The purpose of this study was to address the question whether patients with bilateral breast cancer (BBC) have a worse prognosis in terms of recurrence and survival than patients with primarily unilateral breast cancer (UBC) following breast-conserving treatment (BCT). From 1983 to 2000, a total of 1760 BCT were registered in the Radiotherapy Department of the Medisch Spectrum Twente. We defined synchronous a BBC as cancer diagnosed in both breasts at the same time or within a period of 3 months of diagnosis of the first tumor. One thousand seven hundred and sixty BCT were performed on 1705 patients, 26 of whom presented with BBC. Of these 26 patients, 18 had BCT for both breasts. A higher proportion of patients with BBC showed more tubular carcinoma (P=0.029) and medially located tumors (P=0.076) than those with UBC did. The 5- and 10-year local recurrence rates (LRRs) were 4.5% and 9.1%, respectively, in BBC patients, as against 3.3% and 7.6% for UBC after BCT. The 5- and 10-year distant metastasis rates were 26.9% and 50.7%, respectively, for BBC as against 13.4% and 21.1 % for UBC after BCT (P = 0.065 and P = 0.0 14, respectively). The 5- and 10-year disease-specific survival (DSS) rates for the 1705 patients were 82.1% and 41%, respectively, after BBC, and 91.4% and 84% after UBC (P=0.086 and P = 0.0045, respectively). Patients with BBC have a higher rate of distant metastasis and a worse DSS than those with UBC. As the LRR is similar for BBC and UBC, BCT is not contraindicated in BBC. The incidence of BBC is low, at 1.5% which makes it difficult to reach any more definitive conclusions on outcome and treatment.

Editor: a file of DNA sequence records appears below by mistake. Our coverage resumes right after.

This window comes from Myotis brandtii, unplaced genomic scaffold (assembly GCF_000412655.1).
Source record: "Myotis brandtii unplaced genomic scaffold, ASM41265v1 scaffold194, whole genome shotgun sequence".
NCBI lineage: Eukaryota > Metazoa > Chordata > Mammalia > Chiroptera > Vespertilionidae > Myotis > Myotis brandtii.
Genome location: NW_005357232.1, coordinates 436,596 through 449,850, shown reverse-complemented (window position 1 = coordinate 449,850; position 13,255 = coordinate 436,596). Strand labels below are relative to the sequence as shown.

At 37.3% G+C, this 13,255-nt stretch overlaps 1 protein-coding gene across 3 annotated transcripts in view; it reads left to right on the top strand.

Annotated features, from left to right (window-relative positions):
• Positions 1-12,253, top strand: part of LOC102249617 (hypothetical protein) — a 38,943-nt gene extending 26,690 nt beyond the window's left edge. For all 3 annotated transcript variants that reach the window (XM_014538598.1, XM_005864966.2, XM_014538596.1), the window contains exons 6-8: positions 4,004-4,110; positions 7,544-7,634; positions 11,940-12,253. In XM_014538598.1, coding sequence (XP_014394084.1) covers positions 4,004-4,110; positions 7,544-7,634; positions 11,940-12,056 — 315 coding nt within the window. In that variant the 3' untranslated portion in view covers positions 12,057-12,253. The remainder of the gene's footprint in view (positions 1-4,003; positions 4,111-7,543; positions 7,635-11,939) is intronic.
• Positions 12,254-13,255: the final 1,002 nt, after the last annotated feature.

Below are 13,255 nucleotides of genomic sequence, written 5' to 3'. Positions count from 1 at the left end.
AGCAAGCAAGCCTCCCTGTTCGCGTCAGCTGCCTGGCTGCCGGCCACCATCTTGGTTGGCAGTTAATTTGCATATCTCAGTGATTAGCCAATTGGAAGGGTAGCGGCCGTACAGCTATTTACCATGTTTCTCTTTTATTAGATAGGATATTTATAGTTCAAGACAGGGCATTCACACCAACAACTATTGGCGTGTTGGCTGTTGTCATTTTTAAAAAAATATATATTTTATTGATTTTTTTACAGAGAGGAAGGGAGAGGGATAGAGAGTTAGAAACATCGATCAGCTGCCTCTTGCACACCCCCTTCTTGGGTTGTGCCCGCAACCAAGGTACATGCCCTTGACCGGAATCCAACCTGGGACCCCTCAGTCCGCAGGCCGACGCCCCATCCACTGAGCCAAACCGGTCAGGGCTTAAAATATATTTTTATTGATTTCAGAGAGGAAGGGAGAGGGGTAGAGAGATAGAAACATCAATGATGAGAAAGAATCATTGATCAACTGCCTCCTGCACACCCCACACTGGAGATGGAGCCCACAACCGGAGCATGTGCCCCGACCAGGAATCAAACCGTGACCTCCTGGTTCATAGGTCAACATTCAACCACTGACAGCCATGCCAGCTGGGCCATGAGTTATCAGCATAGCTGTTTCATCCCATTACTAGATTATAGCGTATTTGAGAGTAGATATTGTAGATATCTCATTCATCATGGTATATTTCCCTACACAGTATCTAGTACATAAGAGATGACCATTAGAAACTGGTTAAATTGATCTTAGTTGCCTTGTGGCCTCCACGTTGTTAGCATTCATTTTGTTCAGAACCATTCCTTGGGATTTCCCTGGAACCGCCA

- Bilateral breast cancer